HE SAID: Going to Michigan to help our daughter get settled in for graduate school this year has me focused on some of the challenges facing the young. Michigan was the only state to lose population between the 2000 census and the 2010 census.
Although their university system is well known, many historic up and down economic cycles have been focused here. The early timber boom, the Great Lakes shipping and fishing cycle, and the auto industry cycles have added to and then detracted from the economic outlook.
Michigan, like the rest of the country, is struggling to find a way to compete in an environment that has seen productivity, along with the income of the top 1% of the workers soar while the statistics for the low and middle classes show little gain.
A chart in The Atlantic magazine shows that the income for CEOs has increased 240% since 1979, productivity has risen 80%, but overall wages for the rest of us have only risen 10%. The questions facing business decision makers are hard. Shouldn't CEOs who lower manufacturing costs and raise productivity be rewarded? If so, shouldn't the workers who remain be paid for staying productive? How can the highly paid executive succeed without workers who implement his plan? As manufacturing becomes more roboticized worldwide, what impact is that going to have on education and what humans do with their lives?
SHE SAID: I think you have been hanging out with the MBA students too long. You sound like an economics textbook. Let's simplify: The rich are getting richer, and the poor poorer, including those of us in the middle class. A news item caught my eye a couple of weeks ago noting that 26 of the largest companies in the U.S. paid their CEOs more in salary than the company paid in taxes. The report from the Institute for Policy Studies used James McNerney Jr. of Boeing as an example.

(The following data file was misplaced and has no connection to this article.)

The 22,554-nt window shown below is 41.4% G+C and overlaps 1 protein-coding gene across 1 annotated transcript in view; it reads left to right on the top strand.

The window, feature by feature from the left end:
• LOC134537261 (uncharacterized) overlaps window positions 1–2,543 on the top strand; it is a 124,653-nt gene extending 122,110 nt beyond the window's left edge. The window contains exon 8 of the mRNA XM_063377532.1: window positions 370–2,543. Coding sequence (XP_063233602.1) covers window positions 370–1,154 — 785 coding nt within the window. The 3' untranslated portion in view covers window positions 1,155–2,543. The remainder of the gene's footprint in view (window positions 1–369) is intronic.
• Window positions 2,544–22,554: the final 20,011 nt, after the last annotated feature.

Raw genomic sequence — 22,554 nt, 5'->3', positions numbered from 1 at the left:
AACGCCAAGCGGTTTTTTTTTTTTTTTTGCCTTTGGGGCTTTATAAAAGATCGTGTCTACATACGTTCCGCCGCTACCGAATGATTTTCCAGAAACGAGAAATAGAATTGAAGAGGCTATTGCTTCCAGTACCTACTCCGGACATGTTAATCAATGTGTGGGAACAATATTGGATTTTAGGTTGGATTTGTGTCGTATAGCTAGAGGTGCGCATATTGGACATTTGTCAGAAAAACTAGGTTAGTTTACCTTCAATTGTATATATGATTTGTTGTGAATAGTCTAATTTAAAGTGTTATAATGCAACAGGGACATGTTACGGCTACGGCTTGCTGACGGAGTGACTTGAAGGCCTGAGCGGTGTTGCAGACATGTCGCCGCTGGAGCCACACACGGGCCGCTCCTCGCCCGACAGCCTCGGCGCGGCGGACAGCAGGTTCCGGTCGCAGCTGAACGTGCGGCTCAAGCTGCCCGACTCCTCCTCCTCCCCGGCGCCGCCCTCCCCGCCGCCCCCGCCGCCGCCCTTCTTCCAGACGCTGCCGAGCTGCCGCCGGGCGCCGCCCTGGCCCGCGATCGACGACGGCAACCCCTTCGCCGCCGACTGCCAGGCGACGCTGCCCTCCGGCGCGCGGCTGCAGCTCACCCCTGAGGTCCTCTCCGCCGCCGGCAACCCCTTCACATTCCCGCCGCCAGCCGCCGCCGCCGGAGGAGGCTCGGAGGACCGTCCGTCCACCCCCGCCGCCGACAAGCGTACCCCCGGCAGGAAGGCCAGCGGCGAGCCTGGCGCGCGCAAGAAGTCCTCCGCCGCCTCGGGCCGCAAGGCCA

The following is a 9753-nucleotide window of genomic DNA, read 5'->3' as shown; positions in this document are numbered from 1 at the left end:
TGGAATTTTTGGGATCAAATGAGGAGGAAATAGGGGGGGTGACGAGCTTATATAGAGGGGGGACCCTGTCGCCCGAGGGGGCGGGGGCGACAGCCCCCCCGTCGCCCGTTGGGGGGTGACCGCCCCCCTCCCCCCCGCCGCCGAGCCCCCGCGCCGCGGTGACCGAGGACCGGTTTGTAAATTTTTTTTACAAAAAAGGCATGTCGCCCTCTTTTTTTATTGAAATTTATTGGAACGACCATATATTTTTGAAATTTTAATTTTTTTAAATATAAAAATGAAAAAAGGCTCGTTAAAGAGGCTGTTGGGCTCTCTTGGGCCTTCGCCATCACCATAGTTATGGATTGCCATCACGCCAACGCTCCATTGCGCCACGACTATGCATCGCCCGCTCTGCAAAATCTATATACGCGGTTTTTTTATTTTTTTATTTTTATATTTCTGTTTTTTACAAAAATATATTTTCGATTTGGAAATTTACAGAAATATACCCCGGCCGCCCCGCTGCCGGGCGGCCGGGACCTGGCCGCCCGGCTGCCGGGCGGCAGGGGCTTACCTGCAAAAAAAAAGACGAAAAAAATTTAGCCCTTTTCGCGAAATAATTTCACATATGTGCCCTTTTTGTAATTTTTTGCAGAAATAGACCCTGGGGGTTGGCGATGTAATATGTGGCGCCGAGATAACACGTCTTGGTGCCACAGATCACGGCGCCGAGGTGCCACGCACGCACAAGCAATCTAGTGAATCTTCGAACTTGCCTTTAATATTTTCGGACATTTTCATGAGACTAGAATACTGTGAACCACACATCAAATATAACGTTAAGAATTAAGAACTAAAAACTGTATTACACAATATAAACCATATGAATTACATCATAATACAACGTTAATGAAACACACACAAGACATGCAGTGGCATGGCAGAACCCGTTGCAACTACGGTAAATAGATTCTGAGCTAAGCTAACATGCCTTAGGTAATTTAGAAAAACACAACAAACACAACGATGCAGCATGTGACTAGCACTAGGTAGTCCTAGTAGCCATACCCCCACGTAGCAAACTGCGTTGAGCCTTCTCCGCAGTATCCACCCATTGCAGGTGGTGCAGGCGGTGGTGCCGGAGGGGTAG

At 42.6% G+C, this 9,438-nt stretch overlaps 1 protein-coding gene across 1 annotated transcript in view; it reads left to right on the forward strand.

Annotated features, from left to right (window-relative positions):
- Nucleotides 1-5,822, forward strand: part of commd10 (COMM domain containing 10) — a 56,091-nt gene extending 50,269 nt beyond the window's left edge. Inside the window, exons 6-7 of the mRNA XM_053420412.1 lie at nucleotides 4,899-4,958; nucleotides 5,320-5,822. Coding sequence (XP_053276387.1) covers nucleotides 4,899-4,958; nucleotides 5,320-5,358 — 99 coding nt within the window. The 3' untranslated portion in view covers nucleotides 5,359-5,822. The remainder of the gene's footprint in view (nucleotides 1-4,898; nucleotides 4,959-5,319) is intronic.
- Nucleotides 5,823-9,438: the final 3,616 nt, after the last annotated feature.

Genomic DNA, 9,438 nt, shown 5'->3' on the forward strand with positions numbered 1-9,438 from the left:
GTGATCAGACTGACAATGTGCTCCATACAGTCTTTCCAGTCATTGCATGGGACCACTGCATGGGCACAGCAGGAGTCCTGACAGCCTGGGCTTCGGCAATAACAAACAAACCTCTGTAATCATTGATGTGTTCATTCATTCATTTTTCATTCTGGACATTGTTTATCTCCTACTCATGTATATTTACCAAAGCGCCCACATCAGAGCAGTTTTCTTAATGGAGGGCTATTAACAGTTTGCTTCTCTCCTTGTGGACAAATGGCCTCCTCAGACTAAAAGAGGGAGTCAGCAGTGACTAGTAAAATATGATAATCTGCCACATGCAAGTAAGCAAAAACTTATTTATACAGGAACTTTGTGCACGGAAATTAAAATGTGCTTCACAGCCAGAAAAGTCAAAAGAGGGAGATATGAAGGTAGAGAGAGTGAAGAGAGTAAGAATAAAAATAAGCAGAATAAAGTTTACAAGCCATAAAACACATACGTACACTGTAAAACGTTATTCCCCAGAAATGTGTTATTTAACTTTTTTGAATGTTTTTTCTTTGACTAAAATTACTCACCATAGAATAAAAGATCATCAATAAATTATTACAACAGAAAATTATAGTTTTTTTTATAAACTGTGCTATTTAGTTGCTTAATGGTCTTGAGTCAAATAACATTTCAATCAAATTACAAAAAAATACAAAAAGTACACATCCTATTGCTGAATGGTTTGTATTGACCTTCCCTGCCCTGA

He received $18.4 million in wages last year. His company received a tax refund of $605 million. This huge inequity is the result of corporation tax laws passed by none other than the U.S. Congress which has sat on its hands for the last 30 years and let big business lead them by the nose. Just imagine what our town or school district could do with a couple of million from either Boeing's refund or McNerney's salary.
It all has repercussions. Yes, the auto industry is doing better, but it is the luxury car area showing the most growth. Those of us in the middle class are faced with making a decisions about mortgaging our future to purchase a more fuel efficient auto or cope with rising gas prices with making do with what we have and driving less. That's assuming we could qualify for a loan. These are not pleasant decisions.
Clothing, non-nutritious fast food, and other goods are some items that are cheaper than they ever have been, but the price of basic necessities like housing, health care, higher education and gasoline have steadily risen and take much more of our monthly income than ever before. How can the executive be worth more when his employees must spend less?
HE SAID: If you took $2 million from McNerney's salary, I doubt it would ever reach the schools because Congress or the legislature would have to allocate it there. Yet those who support such excessive executive compensation want us to cut taxes even more and spend less on schools, roads and police.
The notion that cutting taxes increases tax revenue was a failed myth of the Bush administration.
Likewise the notion that we can solve all our problems by spending won't work. So, in the end, the middle class gets the shaft without any voice that is rationally focused on the needs of the country.
The Republican's can't do it, the Dems can't do it, and the Tea Party is the harbinger of chaos. We either elect millionaires who stay millionaires or we elect non-millionaires who become millionaires. It's all about power and money and that has been taken away from the middle class. Let's go sit in the garden where at least the energy of nature controls the end result.
SHE SAID: We can see the immediate results of our sweat equity there.
The Skinners hope you can find profit in the pursuit of what pleases you. They can be reached at firstname.lastname@example.org.